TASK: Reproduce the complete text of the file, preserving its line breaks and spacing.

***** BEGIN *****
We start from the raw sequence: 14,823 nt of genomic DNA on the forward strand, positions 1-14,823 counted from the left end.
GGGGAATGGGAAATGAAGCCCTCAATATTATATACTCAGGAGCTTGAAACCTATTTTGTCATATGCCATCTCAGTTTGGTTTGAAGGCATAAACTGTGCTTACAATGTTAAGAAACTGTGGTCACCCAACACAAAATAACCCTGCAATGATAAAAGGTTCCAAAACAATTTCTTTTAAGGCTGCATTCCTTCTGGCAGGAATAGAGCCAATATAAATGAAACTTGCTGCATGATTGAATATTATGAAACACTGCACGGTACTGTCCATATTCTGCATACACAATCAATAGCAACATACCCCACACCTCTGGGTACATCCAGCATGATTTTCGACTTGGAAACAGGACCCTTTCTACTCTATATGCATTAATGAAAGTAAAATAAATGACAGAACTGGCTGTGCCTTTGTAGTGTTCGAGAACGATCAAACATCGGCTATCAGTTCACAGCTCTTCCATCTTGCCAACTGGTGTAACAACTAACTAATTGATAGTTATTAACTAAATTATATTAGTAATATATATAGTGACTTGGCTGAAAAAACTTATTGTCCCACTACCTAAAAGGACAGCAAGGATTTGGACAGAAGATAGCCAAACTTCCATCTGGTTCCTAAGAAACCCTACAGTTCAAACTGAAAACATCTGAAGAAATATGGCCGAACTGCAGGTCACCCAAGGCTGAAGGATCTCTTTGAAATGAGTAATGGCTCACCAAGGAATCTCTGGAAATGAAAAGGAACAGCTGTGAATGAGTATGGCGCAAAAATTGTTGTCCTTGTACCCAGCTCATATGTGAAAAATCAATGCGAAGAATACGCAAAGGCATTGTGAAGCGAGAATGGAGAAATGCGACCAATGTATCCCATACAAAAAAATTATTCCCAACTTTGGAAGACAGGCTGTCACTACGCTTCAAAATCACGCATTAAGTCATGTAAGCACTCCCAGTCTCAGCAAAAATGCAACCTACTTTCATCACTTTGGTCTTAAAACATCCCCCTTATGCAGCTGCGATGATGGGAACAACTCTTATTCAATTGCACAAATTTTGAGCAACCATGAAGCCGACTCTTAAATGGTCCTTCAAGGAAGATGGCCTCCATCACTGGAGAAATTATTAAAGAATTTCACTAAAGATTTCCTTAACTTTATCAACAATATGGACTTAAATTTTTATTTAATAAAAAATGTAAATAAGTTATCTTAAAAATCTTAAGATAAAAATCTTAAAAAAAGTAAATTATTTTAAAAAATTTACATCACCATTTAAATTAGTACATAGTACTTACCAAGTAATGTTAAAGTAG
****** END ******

We start from the raw sequence: 14,823 nt of genomic DNA on the forward strand, positions 1-14,823 counted from the left end.
GGGGAATGGGAAATGAAGCCCTCAATATTATATACTCAGGAGCTTGAAACCTATTTTGTCATATGCCATCTCAGTTTGGTTTGAAGGCATAAACTGTGCTTACAATGTTAAGAAACTGTGGTCACCCAACACAAAATAACCCTGCAATGATAAAAGGTTCCAAAACAATTTCTTTTAAGGCTGCATTCCTTCTGGCAGGAATAGAGCCAATATAAATGAAACTTGCTGCATGATTGAATATTATGAAACACTGCACGGTACTGTCCATATTCTGCATACACAATCAATAGCAACATACCCCACACCTCTGGGTACATCCAGCATGATTTTCGACTTGGAAACAGGACCCTTTCTACTCTATATGCATTAATGAAAGTAAAATAAATGACAGAACTGGCTGTGCCTTTGTAGTGTTCGAGAACGATCAAACATCGGCTATCAGTTCACAGCTCTTCCATCTTGCCAACTGGTGTAACAACTAACTAATTGATAGTTATTAACTAAATTATATTAGTAATATATATAGTGACTTGGCTGAAAAAACTTATTGTCCCACTACCTAAAAGGACAGCAAGGATTTGGACAGAAGATAGCCAAACTTCCATCTGGTTCCTAAGAAACCCTACAGTTCAAACTGAAAACATCTGAAGAAATATGGCCGAACTGCAGGTCACCCAAGGCTGAAGGATCTCTTTGAAATGAGTAATGGCTCACCAAGGAATCTCTGGAAATGAAAAGGAACAGCTGTGAATGAGTATGGCGCAAAAATTGTTGTCCTTGTACCCAGCTCATATGTGAAAAATCAATGCGAAGAATACGCAAAGGCATTGTGAAGCGAGAATGGAGAAATGCGACCAATGTATCCCATACAAAAAAATTATTCCCAACTTTGGAAGACAGGCTGTCACTACGCTTCAAAATCACGCATTAAGTCATGTAAGCACTCCCAGTCTCAGCAAAAATGCAACCTACTTTCATCACTTTGGTCTTAAAACATCCCCCTTATGCAGCTGCGATGATGGGAACAACTCTTATTCAATTGCACAAATTTTGAGCAACCATGAAGCCGACTCTTAAATGGTCCTTCAAGGAAGATGGCCTCCATCACTGGAGAAATTATTAAAGAATTTCACTAAAGATTTCCTTAACTTTATCAACAATATGGACTTAAATTTTTATTTAATAAAAAATGTAAATAAGTTATCTTAAAAATCTTAAGATAAAAATCTTAAAAAAAGTAAATTATTTTAAAAAATTTACATCACCATTTAAATTAGTACATAGTACTTACCAAGTAATGTTAAAGTAG